Wouter Hanegraaff was interviewed by the Religious Studies Project in Stockholm this August, on the topic of what the field “Western esotericism” is all about and where it is currently going. Since Sarah already did a good job (re)-introducing it at Invocatio, I’m simply going to reblog her post here. Do check it out – it’s a crash-course introduction to what the academic study of esotericism is about, by a/the major authority in the field.

Published in: on October 23, 2012 at 7:52 am  Comments (4)  
Tags: ,

Another review of the Contemporary Esotericism conference

There is another review up on the 1st International Conference on Contemporary Esotericism, written by Venetia Robertson and published by the Religious Studies Project (for earlier reviews, see this post). Venetia has found out about my secret identity as an agent of the cherubim (was it my flaming sword or my rosy cheeks that gave it away?), and for the rest has a lot of nice things to say about the conference that came out of this esthetic “marriage of heaven and hell”. I particularly think she’s spot on in referring to the  general atmosphere of the conference being  characterised by “tough love”.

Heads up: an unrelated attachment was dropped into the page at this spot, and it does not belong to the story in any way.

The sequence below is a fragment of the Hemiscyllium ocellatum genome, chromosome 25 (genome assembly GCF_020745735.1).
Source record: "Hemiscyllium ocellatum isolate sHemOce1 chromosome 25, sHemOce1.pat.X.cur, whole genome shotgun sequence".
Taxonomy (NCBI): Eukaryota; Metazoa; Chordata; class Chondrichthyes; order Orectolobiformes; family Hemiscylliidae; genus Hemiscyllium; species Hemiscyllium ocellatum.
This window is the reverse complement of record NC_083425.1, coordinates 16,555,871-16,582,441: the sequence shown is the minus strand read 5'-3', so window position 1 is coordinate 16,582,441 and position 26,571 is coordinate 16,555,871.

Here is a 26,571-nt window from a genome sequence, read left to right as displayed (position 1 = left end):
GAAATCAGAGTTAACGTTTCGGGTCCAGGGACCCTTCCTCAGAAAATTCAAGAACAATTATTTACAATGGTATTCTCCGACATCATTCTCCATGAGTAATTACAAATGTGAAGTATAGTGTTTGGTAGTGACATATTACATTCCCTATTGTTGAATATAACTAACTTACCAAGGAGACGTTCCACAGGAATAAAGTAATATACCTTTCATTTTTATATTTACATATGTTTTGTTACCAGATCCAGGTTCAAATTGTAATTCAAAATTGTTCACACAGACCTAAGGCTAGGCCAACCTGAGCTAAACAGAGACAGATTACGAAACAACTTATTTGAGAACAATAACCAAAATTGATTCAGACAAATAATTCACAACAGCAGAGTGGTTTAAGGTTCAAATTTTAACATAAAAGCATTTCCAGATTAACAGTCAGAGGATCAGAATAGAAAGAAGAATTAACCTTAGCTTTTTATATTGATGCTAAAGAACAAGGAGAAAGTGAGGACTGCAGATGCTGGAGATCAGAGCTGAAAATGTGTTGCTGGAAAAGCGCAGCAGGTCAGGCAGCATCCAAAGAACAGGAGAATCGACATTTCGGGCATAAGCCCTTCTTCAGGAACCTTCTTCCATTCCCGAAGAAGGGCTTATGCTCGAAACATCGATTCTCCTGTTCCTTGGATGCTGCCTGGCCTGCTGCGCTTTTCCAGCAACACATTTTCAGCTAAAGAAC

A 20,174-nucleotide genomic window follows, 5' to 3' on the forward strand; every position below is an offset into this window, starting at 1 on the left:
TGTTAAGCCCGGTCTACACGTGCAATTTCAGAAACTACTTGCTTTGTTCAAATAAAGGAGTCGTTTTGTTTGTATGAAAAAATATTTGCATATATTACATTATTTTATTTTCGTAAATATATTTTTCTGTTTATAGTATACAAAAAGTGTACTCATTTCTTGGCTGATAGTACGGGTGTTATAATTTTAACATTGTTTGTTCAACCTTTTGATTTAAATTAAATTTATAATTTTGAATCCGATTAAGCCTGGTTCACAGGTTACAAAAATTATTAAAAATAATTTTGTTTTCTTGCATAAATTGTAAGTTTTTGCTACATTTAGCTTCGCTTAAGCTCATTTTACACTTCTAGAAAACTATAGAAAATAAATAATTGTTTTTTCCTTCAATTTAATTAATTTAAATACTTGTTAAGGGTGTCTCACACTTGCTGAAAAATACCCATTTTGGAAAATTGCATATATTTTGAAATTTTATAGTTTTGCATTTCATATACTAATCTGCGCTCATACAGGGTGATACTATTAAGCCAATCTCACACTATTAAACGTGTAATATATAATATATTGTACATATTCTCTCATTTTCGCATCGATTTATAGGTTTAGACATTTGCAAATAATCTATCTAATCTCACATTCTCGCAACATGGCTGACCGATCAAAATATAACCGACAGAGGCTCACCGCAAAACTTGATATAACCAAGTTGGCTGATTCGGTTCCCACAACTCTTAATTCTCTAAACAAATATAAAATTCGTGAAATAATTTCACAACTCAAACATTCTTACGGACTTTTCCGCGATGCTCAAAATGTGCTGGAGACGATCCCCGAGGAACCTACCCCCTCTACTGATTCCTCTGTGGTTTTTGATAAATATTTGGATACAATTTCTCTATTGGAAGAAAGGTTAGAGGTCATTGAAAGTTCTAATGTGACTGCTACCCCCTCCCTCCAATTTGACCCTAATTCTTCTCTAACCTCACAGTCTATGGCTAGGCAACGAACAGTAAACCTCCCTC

Go read the whole thing. There’s also some revealing pictures from the Dragon Rouge temple, tucked away in an unassuming suburban apartment building in Stockholm.

The Religious Studies Project – and a podcast on fiction-based religion

ImageI have been meaning to post on an excellent new initiative that kicked off in January: The Religious Studies Project (RSP). It is rapidly becoming the best (and only?) webportal for the academic study of religion in Europe, sponsored by the British Association for the Study of Religion. (The Americans have things like Religion Dispatches, and a good number of related blogs – including by the legendary Peter Berger). I’ll let RSP introduce themselves: